Tackling Fossil Fuel Subsidies Through International Trade Agreements: Taking Stock, Looking Forward

50 Pages Posted: 26 Mar 2018

See all articles by Cleo Verkuijl

Cleo Verkuijl

Stockholm Environment Institute (SEI)

Harro van Asselt

Stockholm Environment Institute; University of Eastern Finland

Tom Moerenhout

Columbia University

Liesbeth Casier

International Institute for Sustainable Development

Peter Wooders

International Institute for Sustainable Development

Date Written: March 26, 2018

Abstract

Fossil fuel subsidies undercut the international community’s Sustainable Development Goals and climate change objectives in many ways. Estimated at several hundred billion dollars a year, such subsidies also affect fossil fuel prices, and can therefore have distorting impacts on trade and investment. Given its central role in disciplining trade-distorting subsidies across sectors, the World Trade Organization (WTO) is an obvious candidate for advancing fossil fuel subsidy reform internationally. However, its engagement on this topic has been limited. While a growing body of disputes on renewable energy support measures have been brought before the WTO, Members have yet to initiate legal proceedings against subsidies for oil, coal or gas. This Article highlights the range of explanations for this puzzling discrepancy. The Article analyses the compatibility of four selected fossil fuel support measures in the Group of 20 countries with the WTO’s 1994 Agreement on Subsidies and Countervailing Measures. In doing so, it identifies some of the key legal questions and challenges faced at the WTO. Specifically, the findings highlight the difficulty of litigating fossil fuel consumption subsidies. In light of these shortcomings, the Article identifies five complementary avenues for reform of international trade policy to enable countries to better address fossil fuel subsidies: (i) promoting technical assistance and capacity building; (ii) enhancing transparency; (iii) pledging subsidy reform and ensuring credible follow-up through reporting and review; (iv) adopting a political declaration; and (v) expanding the category of prohibited subsidies. Some of these options could be pioneered by one or several WTO Members, or through regional, megaregional and plurilateral trade agreements. The adoption of the 2030 Agenda and the Paris Agreement represent a call for more decisive action on climate change and sustainable development, providing a clear mandate for deeper engagement of the international trade community in this space.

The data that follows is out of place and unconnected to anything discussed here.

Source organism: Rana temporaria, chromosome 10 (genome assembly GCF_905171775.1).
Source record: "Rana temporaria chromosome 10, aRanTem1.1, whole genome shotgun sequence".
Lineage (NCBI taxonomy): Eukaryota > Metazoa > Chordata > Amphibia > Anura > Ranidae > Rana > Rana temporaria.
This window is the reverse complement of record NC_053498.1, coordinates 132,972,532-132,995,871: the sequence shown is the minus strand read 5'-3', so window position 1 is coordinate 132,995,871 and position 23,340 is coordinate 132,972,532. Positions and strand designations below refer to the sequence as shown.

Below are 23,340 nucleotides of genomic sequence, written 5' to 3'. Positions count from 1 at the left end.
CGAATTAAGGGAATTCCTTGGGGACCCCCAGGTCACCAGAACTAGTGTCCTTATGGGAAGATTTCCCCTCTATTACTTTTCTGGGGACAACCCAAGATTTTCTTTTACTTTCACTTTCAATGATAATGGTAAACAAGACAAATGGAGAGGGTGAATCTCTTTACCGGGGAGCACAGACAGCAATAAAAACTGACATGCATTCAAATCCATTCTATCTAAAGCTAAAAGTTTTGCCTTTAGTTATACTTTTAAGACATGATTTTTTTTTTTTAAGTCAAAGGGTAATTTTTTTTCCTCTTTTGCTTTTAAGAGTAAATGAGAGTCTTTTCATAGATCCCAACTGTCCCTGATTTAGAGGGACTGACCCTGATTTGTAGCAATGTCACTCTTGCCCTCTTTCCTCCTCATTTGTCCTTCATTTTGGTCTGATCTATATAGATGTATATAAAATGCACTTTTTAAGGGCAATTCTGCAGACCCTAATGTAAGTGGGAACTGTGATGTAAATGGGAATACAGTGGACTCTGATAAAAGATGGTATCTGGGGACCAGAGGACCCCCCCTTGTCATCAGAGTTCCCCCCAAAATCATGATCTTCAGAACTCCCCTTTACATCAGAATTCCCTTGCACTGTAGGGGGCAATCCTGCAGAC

Keywords: World Trade Organization, Fossil Fuel Subsidies, Agreement on Subsidies and Countervailing Measures, Energy Subsidies, Climate Change, Sustainable Development

JEL Classification: K32, K33

Suggested Citation

Verkuijl, Cleo and van Asselt, Harro and Moerenhout, Tom and Casier, Liesbeth and Wooders, Peter, Tackling Fossil Fuel Subsidies Through International Trade Agreements: Taking Stock, Looking Forward (March 26, 2018). Virginia Journal of International Law, Vol. 58, No. 2, 2018. Available at SSRN: https://ssrn.com/abstract=3149370

Cleo Verkuijl (Contact Author)

Stockholm Environment Institute (SEI) ( email )

Linnégatan 87D
Stockholm, 104 51
Sweden

Harro Van Asselt

Stockholm Environment Institute ( email )

Oxford
United Kingdom

University of Eastern Finland ( email )

PO Box 111
Joensuu, 80100
Finland

Tom Moerenhout

Columbia University ( email )

3022 Broadway
New York, NY 10027
United States

Liesbeth Casier

International Institute for Sustainable Development ( email )

161 Portage Avenue East, 6th Floor
Winnipeg
Manitoba, R3B 0Y4, Manitoba
United States

Peter Wooders

International Institute for Sustainable Development ( email )

161 Portage Avenue East, 6th Floor
Winnipeg
Manitoba, R3B 0Y4, Manitoba
United States

Register to save articles to
your library

Register

Paper statistics

Downloads
46
Abstract Views
255
PlumX Metrics